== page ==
The Senate voted 67 to 33 on Tuesday to move forward on the two-year, bipartisan budget plan that restores some of the automatic spending cuts of recent years, trims spending in other areas and appears to have put on hold until 2015 the bitter battles that led to this year’s partial government shutdown.
With the procedural vote, the lawmakers took a key step toward approval of the legislation, which last week won overwhelming support in the House. Tuesday’s vote was to begin debate on the measure — a step that requires at least 60 “ayes.”
The next vote, on the plan itself, requires only a simple majority (51 or more votes if all senators are present). With the Democratic caucus controlling 55 seats, passage is expected.
Tuesday, according to The Hill, all 55 senators in the Democratic caucus were joined by 12 Republicans in the vote to move ahead.
Our original post — “It’s Looking Like The Senate Will Approve The Budget Deal” — set the stage for today’s vote and has more background:
The vote margin will be slim, but it’s looking increasingly likely that the Senate on Tuesday will take the first important step toward approving the two-year, bipartisan budget plan that the House overwhelmingly endorsed last week.
If the plan is passed, that means there won’t be any repeat of this fall’s government shutdown showdown until at least 2015.
According to CNN, the plan “appears to have enough support in the Senate to clear a crucial test vote on Tuesday after several conservative Republicans announced their support.” The news network reports that:
“Orrin Hatch of Utah, Ron Johnson of Wisconsin and Johnny Isakson of Georgia joined four other Senate Republicans who had already said they will either support the bill or, at a minimum, vote in favor of critical procedural motions that require a supermajority of 60 votes to prevail. That should happen if most of the 55 members of the Democratic caucus also vote yes, which is likely.”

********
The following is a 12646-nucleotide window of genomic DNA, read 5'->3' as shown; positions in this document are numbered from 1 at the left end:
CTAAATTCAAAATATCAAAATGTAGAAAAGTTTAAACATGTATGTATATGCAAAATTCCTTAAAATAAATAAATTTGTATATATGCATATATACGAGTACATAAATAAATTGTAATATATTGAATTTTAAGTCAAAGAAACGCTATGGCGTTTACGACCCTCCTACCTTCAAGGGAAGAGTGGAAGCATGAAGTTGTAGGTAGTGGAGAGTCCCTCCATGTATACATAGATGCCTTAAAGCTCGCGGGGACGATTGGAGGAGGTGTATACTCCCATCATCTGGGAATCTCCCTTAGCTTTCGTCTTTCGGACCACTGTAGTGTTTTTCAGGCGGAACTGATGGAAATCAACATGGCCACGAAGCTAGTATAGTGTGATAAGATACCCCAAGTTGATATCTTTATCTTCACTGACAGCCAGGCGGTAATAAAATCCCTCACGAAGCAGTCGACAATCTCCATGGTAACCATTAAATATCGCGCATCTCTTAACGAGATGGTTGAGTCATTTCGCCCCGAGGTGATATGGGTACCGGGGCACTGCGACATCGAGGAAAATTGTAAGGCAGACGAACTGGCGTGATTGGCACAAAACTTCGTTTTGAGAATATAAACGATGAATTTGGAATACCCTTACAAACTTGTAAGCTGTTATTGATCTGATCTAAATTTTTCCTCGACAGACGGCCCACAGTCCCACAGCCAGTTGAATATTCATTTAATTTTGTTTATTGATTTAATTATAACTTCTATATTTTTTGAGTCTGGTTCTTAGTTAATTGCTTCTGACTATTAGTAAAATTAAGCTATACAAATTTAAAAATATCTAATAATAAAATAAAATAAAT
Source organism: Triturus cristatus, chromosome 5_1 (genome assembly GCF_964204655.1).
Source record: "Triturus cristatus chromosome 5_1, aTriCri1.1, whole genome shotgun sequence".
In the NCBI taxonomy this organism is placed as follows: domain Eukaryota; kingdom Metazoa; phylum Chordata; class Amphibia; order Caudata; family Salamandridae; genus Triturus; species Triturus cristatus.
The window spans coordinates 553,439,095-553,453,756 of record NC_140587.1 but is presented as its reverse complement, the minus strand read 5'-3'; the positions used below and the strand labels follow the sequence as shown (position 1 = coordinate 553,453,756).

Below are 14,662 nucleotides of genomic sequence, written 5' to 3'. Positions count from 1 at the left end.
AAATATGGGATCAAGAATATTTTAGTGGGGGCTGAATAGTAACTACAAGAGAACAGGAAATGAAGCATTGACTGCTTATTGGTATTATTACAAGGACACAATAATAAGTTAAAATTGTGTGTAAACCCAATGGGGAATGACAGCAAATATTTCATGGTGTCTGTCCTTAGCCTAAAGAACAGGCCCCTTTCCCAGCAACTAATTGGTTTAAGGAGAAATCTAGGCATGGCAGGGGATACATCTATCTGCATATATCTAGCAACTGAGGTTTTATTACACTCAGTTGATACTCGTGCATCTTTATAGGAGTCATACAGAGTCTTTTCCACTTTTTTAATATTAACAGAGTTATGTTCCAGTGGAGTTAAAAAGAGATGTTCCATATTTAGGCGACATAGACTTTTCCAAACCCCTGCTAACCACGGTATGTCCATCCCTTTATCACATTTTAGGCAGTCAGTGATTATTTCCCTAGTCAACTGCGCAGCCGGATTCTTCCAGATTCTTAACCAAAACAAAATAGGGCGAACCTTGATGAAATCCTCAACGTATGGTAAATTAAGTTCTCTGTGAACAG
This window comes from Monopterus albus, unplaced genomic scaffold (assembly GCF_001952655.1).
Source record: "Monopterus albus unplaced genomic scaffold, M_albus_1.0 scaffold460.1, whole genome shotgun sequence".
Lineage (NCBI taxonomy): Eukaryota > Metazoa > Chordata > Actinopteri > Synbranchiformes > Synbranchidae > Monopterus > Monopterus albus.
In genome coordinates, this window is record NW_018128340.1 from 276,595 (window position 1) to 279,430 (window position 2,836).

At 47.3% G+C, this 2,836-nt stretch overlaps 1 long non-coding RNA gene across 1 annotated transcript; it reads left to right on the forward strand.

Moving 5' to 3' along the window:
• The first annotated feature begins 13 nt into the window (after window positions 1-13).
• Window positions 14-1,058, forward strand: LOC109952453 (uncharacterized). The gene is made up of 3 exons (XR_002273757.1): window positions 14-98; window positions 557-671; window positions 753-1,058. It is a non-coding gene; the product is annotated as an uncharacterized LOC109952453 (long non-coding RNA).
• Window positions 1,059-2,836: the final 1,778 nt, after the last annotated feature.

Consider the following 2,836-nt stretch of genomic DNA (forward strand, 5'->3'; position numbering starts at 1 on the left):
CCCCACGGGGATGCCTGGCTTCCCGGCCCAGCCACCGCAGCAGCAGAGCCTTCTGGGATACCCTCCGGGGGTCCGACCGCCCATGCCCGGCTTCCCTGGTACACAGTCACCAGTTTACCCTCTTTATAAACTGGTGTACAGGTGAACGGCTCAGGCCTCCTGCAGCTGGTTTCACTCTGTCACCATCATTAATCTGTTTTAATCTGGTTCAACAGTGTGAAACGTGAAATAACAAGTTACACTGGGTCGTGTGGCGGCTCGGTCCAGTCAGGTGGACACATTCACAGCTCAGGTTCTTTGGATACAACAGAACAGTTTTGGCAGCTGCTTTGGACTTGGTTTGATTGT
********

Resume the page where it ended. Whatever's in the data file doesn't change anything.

The Hill‘s headline is “Senate Poised To Approve Budget,” and it reports that “the bill, which sets top-line spending levels for 2014 and 2015, is on track to just barely get the 60 votes it needs to clear the upper chamber.” As The Hill adds, “60 votes are required to end debate on the measure. Only a majority is needed on final passage.”
According to NPR’s Tamara Keith, the first vote — to end debate on the measure — is expected to happen later this morning. That would set up a vote on the plan itself by sometime Wednesday. Passage then would require only a bare majority of the 100 senators.
Of course, the outcome isn’t certain until all the votes are counted. NPR’s Ailsa Chang tells our Newscast Desk that there’s a chance that at least a few of the Senate Democrats will oppose the plan. “Some of them say they resent larger pension contributions federal employees will have to make,” she reports, “and they’re also upset that the compromise did nothing to extend unemployment benefits set to expire on Dec. 28.”
The majority of the Senate’s 45 Republicans oppose the measure, Ailsa adds, because “the legislation reverses some of the across-the-board spending cuts that were scheduled for January.”